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Gareth Winston “Flew” Flewelling

Husband, father, grandfather, veteran, engineer, Mr. Fix-it. Born Feb. 11, 1924, in Essa Township, Ont. Died Sept. 27, 2011, in Ottawa of cardiac arrest, aged 87.

When Gareth Winston (Flew) Flewelling first joined his beloved Royal Canadian Air Force in 1942, he expected to become a pilot. But, as he explained later, "I was too good at math." So instead, the RCAF sent him to navigator school, where his precision was valued.

He spent most of the war as a navigator in Halifax bombers, dropping spies behind enemy lines in Europe. Sometimes the parachuting spies would reconsider their mission during the flight, but Flew said that, one way or another, they all left the plane.

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Flew's father, Cecil, was a member of the RCAF from its inauguration in 1924, the year Flew was born. Like most military brats, Flew moved every few years with his family.

Returning from the Second World War, Flew came to Ottawa where he met Margaret on a blind date. Margaret was engaged to another man and only went on the double date as a favour to a friend. Despite her engagement and the fact that Flew spilled beer on her dress on that first date, they married in 1946 and were together for 65 years.

Flew instilled a strong sense of self-sufficiency in his two children, Jane and David. This attitude was a result of his upbringing during the Depression. His mother, Minnie, developed Huntington's disease when he was young. The oldest of three boys, he had to grow up fast.

After graduating from mechanical engineering at McGill University, Flew rejoined the RCAF, retiring in 1975 as a wing commander. He served at nine RCAF bases across Canada, from Goose Bay, Nfld., to Cold Lake, Alta., as well as two postings in the United States. In 1964, he earned his MBA at Purdue University. Unable to sit still for very long, Flew puttered around the house every weekend, tending to one task after another. He stopped only briefly to sit down at the kitchen table, pull out his ever-present to-do list, cross off the things he had just finished but always add more. His wife often reminded him to write "Kiss Margaret" on his list.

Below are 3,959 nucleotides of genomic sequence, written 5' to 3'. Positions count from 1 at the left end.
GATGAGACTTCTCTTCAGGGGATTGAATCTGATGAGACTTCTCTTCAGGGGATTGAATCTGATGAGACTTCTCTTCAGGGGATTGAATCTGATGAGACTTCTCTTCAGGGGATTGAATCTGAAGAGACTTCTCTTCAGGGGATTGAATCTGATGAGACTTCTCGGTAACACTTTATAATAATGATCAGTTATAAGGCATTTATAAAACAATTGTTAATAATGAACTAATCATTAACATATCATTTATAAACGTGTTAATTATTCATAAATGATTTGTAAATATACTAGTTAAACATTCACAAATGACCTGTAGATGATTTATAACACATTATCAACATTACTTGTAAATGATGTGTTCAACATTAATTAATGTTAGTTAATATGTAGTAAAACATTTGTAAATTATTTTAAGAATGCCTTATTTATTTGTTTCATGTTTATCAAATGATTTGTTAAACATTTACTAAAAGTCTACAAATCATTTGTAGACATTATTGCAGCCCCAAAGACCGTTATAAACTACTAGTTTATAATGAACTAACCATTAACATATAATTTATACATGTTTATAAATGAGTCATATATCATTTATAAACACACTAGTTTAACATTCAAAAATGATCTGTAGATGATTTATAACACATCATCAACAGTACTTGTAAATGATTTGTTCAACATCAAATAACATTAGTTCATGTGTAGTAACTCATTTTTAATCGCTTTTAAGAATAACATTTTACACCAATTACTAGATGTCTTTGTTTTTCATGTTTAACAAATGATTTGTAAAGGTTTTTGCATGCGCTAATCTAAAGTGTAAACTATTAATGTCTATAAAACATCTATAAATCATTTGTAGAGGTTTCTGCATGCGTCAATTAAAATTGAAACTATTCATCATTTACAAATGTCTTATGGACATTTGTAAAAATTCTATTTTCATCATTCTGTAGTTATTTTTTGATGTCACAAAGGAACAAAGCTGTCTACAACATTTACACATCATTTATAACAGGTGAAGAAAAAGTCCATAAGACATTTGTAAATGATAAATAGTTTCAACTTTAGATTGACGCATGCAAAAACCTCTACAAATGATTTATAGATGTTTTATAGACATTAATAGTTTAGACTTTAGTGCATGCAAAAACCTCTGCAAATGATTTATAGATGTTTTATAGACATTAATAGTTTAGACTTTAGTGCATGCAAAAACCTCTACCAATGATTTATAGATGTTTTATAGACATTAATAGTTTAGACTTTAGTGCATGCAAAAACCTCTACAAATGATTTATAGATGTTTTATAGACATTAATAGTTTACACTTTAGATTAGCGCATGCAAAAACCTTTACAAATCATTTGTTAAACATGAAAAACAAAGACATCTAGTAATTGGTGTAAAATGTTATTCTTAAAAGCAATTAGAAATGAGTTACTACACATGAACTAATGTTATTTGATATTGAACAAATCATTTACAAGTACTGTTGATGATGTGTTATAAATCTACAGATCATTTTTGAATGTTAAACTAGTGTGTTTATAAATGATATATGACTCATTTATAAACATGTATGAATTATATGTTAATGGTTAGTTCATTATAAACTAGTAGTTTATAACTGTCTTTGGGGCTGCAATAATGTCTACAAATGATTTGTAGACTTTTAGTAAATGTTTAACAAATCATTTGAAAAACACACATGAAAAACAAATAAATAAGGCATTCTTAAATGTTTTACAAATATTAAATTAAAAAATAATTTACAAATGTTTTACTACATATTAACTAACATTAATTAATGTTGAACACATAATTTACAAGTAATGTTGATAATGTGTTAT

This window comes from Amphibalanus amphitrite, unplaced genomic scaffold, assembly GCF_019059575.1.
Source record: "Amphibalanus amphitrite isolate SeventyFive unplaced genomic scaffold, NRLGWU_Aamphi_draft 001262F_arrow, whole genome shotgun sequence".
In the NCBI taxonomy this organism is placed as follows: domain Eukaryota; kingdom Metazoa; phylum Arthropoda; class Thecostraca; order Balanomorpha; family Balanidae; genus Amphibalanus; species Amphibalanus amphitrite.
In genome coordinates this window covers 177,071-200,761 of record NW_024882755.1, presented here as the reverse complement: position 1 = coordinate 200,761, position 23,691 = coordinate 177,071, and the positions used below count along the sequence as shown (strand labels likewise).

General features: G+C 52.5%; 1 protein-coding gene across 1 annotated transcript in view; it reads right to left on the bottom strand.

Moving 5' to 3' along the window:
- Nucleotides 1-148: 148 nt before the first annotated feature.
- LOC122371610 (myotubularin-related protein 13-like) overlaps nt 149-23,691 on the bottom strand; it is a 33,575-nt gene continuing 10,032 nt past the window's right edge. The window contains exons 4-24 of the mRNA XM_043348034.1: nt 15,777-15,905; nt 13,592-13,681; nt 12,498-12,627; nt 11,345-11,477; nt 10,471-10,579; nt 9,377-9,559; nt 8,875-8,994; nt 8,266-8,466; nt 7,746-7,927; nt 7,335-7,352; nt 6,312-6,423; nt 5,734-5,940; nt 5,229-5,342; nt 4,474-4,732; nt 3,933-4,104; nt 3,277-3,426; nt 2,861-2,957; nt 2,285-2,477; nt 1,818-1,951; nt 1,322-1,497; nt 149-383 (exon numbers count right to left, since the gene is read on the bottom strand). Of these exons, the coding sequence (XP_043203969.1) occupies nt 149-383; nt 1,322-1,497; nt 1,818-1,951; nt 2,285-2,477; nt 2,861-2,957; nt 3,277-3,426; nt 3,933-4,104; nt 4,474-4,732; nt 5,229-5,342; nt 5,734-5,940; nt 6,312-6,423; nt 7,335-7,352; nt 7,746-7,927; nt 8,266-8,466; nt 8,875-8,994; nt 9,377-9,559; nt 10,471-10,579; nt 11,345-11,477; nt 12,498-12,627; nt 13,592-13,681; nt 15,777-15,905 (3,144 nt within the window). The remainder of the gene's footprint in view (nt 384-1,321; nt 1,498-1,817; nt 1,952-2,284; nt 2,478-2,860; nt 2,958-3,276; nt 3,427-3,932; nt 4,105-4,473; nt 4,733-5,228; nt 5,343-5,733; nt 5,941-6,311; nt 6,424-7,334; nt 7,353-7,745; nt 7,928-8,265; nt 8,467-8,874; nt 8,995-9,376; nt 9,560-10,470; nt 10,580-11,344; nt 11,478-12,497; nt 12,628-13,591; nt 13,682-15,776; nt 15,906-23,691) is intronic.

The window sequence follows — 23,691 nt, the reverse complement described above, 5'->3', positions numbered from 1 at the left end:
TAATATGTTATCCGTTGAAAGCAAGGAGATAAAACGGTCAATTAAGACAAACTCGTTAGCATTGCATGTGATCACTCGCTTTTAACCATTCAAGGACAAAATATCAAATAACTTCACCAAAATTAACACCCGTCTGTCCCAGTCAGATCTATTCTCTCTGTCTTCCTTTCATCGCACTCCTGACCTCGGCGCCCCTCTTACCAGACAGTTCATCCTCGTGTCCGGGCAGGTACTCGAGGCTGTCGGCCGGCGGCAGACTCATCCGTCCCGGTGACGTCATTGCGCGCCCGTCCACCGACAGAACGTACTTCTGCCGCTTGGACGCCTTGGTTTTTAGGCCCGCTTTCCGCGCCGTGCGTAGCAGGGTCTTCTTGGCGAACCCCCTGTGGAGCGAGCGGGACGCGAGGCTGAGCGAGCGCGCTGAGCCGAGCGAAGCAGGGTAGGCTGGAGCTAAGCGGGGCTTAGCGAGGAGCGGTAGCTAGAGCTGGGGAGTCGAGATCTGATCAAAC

He had a subtle sense of humour. During one of his recent stays in hospital, a nurse concerned about his weight asked, "What's the least that you've weighed?" "Six-and-a-half pounds," was his answer.

When he was younger, he would astonish neighbourhood kids with his ability to ride a bicycle backward by sitting on the handlebars. He spent many hours mastering the unicycle. His grandsons still talk about his somersaulting over the back of the couch to sit down, even well into his 70s.

Flew fought many recent health battles and his last year was particularly difficult. But he never complained. The Latin motto of the RCAF is " Per ardua ad astra" – "Through adversity to the stars." Flew is now among the stars.

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By David Flewelling, Gareth's son.

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